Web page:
Susumu Kunifuji is currently Vice-president of the Japan Advanced Institute of Science and Technology (JAIST), and Professor of the School of Knowledge Science of JAIST. He was the former President of the Japan Creativity Society, and known for pioneering Knowledge-based Systems and Creativity Support Systems. He is now the editor of the Journal of the Japan Creativity Society, the International Journal of Knowledge-based Intelligent Engineering Systems, and New Generation Computing. He is the author of many AI books on the Japanese Fifth Generation Computer Project.
David Cropley is Associate Professor of Engineering Innovation, and Deputy Director of the Defence and Systems Institute, at the University of South Australia in Adelaide. David joined the university in 1990 after serving in the United Kingdom's Royal Navy for four years. David's interests in creativity include creativity in an engineering and technological context, the measurement of creativity, the factors that influence creativity and innovation in organisations, and the dark side of creativity.
I became involved in creativity research by accident. As a young lecturer in an engineering department, I was given the task of helping to develop a new, first-year course that, among other things, focused on engineering creativity and innovation. My first reaction was to seek some input from a real creativity researcher, and I was fortunate that my father, Professor Arthur Cropley, happened to fit that category. I was vaguely aware that he had been active in this field since before I was born, so I felt that he would be in a good position to steer me in the right direction. To cut a long story short, and with 15 years of hindsight, it proved to be a fruitful collaboration.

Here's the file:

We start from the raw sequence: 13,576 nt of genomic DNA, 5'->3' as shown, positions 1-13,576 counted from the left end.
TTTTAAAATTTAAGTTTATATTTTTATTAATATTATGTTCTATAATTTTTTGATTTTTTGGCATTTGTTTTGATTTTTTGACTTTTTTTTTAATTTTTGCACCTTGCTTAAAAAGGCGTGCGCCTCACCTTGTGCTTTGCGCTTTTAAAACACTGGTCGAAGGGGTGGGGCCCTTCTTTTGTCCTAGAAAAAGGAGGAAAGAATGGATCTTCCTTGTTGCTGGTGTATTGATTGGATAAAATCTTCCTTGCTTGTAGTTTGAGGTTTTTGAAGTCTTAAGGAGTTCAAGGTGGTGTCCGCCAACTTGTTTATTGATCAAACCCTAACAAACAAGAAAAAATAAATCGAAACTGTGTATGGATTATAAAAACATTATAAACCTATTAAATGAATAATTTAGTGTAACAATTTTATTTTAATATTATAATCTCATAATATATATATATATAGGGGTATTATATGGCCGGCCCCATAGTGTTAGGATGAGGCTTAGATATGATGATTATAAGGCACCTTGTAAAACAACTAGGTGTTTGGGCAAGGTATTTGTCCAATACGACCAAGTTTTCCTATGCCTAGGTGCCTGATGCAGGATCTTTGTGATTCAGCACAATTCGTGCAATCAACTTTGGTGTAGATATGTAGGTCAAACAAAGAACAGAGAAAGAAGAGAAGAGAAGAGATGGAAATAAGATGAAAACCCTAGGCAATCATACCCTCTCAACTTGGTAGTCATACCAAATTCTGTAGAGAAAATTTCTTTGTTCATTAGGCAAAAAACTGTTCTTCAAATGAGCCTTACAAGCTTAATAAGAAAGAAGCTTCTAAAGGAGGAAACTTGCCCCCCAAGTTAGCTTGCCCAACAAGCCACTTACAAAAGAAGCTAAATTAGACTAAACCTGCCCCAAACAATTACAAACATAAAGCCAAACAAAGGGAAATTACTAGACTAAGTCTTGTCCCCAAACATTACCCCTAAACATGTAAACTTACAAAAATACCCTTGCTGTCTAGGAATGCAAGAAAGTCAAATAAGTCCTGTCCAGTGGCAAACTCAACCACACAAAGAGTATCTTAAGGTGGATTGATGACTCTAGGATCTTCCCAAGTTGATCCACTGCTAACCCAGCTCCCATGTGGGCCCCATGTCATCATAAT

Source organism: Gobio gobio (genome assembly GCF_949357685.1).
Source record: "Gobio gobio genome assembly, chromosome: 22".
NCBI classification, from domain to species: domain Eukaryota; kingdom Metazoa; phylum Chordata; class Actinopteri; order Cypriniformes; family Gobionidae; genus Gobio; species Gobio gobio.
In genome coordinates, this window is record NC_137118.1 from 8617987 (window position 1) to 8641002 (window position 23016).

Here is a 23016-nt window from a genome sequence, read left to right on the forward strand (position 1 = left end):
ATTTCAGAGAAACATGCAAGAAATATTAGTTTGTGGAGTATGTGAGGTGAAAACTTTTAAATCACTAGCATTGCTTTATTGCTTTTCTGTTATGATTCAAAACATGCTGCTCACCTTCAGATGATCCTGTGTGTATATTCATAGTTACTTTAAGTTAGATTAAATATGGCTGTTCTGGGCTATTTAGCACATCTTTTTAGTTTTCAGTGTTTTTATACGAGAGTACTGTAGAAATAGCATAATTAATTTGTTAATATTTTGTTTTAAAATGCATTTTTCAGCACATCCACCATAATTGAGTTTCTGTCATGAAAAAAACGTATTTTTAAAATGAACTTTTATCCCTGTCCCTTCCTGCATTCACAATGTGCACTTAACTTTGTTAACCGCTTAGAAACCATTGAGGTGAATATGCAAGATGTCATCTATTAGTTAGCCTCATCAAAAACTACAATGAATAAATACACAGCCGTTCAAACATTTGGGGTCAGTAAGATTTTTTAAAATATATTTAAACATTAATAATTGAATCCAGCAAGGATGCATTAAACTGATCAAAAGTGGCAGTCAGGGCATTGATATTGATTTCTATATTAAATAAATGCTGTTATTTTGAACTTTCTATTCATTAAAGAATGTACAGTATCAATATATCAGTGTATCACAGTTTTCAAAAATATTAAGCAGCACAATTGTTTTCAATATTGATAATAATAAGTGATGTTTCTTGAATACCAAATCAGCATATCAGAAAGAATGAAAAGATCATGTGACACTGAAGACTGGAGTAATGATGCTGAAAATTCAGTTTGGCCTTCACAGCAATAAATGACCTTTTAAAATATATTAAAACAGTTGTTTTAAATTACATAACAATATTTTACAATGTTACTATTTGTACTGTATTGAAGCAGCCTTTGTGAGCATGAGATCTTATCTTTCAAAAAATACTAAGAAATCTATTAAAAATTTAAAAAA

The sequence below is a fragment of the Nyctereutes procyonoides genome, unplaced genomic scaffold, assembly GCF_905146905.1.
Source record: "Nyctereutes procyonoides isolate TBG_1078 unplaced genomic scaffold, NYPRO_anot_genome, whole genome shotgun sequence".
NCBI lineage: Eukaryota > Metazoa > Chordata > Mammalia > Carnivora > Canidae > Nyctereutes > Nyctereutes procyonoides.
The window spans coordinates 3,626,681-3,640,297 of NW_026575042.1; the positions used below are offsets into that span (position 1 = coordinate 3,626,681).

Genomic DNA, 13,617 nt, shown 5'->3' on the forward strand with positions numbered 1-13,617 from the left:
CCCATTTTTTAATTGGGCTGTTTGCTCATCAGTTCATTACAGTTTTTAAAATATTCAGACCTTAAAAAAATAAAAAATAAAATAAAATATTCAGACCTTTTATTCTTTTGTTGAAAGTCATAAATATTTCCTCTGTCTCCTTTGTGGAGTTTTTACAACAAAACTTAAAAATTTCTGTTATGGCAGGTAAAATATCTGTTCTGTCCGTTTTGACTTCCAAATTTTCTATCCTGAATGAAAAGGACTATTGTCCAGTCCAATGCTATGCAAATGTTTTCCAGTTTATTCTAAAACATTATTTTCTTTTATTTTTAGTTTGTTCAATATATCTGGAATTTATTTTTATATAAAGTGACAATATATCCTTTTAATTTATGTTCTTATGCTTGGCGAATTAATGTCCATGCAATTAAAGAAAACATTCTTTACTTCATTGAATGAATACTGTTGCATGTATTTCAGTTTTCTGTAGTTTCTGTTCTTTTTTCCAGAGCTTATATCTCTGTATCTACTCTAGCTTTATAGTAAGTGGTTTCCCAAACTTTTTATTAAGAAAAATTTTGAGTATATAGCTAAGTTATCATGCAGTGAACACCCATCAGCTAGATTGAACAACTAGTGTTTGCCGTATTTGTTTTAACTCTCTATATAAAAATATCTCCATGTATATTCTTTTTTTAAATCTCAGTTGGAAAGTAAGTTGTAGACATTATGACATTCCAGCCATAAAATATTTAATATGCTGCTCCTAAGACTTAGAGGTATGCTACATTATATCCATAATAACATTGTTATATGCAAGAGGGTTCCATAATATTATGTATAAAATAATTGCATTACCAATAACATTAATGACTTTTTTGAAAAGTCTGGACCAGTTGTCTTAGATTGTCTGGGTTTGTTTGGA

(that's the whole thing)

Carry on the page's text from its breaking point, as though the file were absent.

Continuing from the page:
What do you get if you pack the 02 Arena three times, sell-out the Albert Hall ten times over and fill White Hart Lane with young people? The number of people who were entertained and inspired by their attendance at The Big Bang UK Young Scientists & Engineers Fair in its third and record year.
On 15 - 17 March The Fair burst into life at The NEC, Birmingham, making the programme’s flagship national event its biggest and best yet. With over three days of wall-to-wall science and engineering shows, activities and workshops, The Fair attracted 56,000 visitors, with young people, their teachers and parents totaling 49,000 – almost doubling last year’s impressive numbers.